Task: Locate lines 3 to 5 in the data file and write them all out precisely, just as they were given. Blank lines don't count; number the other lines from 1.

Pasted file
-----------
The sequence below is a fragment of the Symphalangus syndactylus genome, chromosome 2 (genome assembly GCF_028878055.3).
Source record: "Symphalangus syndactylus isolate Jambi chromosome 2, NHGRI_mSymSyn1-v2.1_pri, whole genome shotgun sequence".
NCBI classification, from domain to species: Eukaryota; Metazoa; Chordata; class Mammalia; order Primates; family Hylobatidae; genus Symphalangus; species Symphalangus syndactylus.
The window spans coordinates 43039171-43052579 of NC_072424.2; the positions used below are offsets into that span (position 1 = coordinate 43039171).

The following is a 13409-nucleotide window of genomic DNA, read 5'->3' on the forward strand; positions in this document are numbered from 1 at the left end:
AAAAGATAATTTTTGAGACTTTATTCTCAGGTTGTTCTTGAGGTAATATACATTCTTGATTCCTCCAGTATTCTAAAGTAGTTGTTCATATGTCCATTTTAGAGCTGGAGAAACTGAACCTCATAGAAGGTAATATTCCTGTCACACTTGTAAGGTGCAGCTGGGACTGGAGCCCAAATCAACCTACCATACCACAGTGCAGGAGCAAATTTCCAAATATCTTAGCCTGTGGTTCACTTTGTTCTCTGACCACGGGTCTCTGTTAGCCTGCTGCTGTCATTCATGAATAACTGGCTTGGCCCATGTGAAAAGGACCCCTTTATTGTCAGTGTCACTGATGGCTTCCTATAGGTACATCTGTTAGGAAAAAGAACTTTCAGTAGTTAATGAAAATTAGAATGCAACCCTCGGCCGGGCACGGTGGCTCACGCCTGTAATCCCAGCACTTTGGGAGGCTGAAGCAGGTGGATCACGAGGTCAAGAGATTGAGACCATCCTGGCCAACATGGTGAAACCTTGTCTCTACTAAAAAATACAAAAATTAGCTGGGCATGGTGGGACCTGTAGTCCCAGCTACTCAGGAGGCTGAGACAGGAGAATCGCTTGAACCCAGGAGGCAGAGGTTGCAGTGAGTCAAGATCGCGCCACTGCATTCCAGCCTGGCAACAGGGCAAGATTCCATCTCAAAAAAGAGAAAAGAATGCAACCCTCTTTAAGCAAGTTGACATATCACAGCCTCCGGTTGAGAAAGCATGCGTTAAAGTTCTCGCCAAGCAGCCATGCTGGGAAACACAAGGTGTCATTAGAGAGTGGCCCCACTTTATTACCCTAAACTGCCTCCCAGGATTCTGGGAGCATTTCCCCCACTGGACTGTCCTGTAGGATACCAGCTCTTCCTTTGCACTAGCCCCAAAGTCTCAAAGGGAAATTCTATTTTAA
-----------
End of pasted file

NCBI classification, from domain to species: Eukaryota; Metazoa; Chordata; class Mammalia; order Primates; family Hylobatidae; genus Symphalangus; species Symphalangus syndactylus.
The window spans coordinates 43039171-43052579 of NC_072424.2; the positions used below are offsets into that span (position 1 = coordinate 43039171).

The following is a 13409-nucleotide window of genomic DNA, read 5'->3' on the forward strand; positions in this document are numbered from 1 at the left end: